Africa GreenTec Madagascar
Installing a clean energy minigrid in Mahavelona, Madagascar
The UN is helping to ensure that developing countries benefit from clean energy. In Madagascar, a promising initiative is showing the potential of clean electrification to change lives.
The technology already exists to bring clean energy to rural communities in developing countries that have previously never had access to any kind of electricity. However, as Moritz Brauchle, managing director of Africa GreenTec Madagascar, explains, these countries will continue to need support to turn their backs on fossil fuels.
Africa GreenTec is a social enterprise which provides sustainable energy solutions to some of the 600 million people in sub-Saharan Africa currently living without any access to electricity. With backing from the UN, the company installs minigrids – stand-alone networks run on renewable energy – to supply people in a small community or town with clean electricity.
Mr. Brauchle spoke with UN News ahead of the first ever International Day of Clean Energy, marked on 26 January.
UN News: What difference can access to clean electricity make to people’s lives in Madagascar?
Moritz Brauchle: It gives me goosebumps when I think about it. When we began our pilot project in a village in 2021, everything was pitch black by 6pm. The day was over. People would go home, cook and go to bed.
As part of the project, we installed solar street lights, cooling and clean electricity. Now, people are selling ice cream and juice on the streets, and they can go to the cinema. The rice mills that used to run on diesel are no longer polluting the air.
UN News: What proportion of the population is living without electricity?
Moritz Brauchle: Around two thirds, unfortunately. The state utility is struggling with financing to expand the grid and connect more people, and they are currently running on diesel, which is very costly and polluting.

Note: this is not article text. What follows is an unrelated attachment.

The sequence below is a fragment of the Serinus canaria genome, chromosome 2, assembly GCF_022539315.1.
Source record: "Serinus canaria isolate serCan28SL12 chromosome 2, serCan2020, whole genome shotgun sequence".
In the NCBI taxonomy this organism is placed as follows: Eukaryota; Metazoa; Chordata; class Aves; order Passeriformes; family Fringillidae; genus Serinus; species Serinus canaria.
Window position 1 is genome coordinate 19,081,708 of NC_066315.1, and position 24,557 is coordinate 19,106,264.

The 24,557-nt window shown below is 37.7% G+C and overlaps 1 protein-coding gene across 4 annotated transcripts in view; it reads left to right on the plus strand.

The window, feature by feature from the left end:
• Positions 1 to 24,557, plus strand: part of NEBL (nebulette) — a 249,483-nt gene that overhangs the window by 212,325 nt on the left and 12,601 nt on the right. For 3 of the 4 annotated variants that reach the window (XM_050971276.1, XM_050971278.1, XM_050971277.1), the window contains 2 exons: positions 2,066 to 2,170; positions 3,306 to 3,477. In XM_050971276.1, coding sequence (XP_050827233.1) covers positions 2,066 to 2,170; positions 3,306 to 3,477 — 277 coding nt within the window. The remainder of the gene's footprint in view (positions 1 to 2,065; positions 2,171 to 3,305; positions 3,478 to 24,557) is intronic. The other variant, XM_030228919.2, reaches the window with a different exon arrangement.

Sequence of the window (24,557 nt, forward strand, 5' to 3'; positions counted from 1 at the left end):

So, we go into areas in sub-Saharan Africa, where the people have no access to electricity whatsoever, and we build solar power plants with battery storage and a distribution network and really create energy access from scratch.
Using solar power, combined with batteries for storage, we can achieve a 20-hour supply of electricity in a day. In the last year and a half, we have had two outages lasting between three and four hours. This is better than many traditional grids.
UN News: Is it possible to connect minigrids to cover a larger area?
Moritz Brauchle: That’s actually what we are currently working on, together with the German development aid agency: interconnecting minigrids to electrify a complete region. That’s what we plan to do in the next couple of years and in the really long run, integrate into a national grid system.
UN News: Your company receives grants and support for your installations in Madagascar. Can this technology be commercially viable in developing countries without this kind of help?
Moritz Brauchle: Yes, but two things would have to change.
First of all, we would have to earn more from carbon emissions certificates. This means receiving more money because we have helped to reduce carbon emissions by either replacing diesel generators or avoiding the need for new ones.
Secondly, we would need support from the state or, if the state is not capable of doing that, from an international organization such as Sustainable Energy For All to set up the grids because it is costly to start from scratch. Once that is done, we don’t need any subsidies to generate the electricity.
UN News: Was it hard to convince the authorities in Madagascar to move to this kind of energy production?
Moritz Brauchle: No, they’re strongly supportive, and we’re getting cooperation from the Energy Ministry. However, they need time. The regulations were set up for diesel generation, and we have to request environmental permits and submit studies. We need to get rid of this to get more people connected more quickly.
Yann Raz/ Africa GreenTec Madagascar
Mahavelona, in rural Madagascar (file)
UN News: What would you say to people in developing countries arguing for the right to develop their fossil fuel reserves?
Moritz Brauchle: We do hear those kind of arguments, and I must say, who are we to tell them to keep those resources in the ground?
For those countries, it’s an income stream. Look at Norway, which is extremely green. It got its wealth from fossil fuel resources.
If we want the Global South to keep oil and gas in the ground, we have to come up with a solution, subsidizing renewable energies and providing compensation for the loss of the income stream.
The Africa GreenTec minigrids projects in Madagascar are supported by the Universal Energy Facility (UEF), which is managed by SEforALL.
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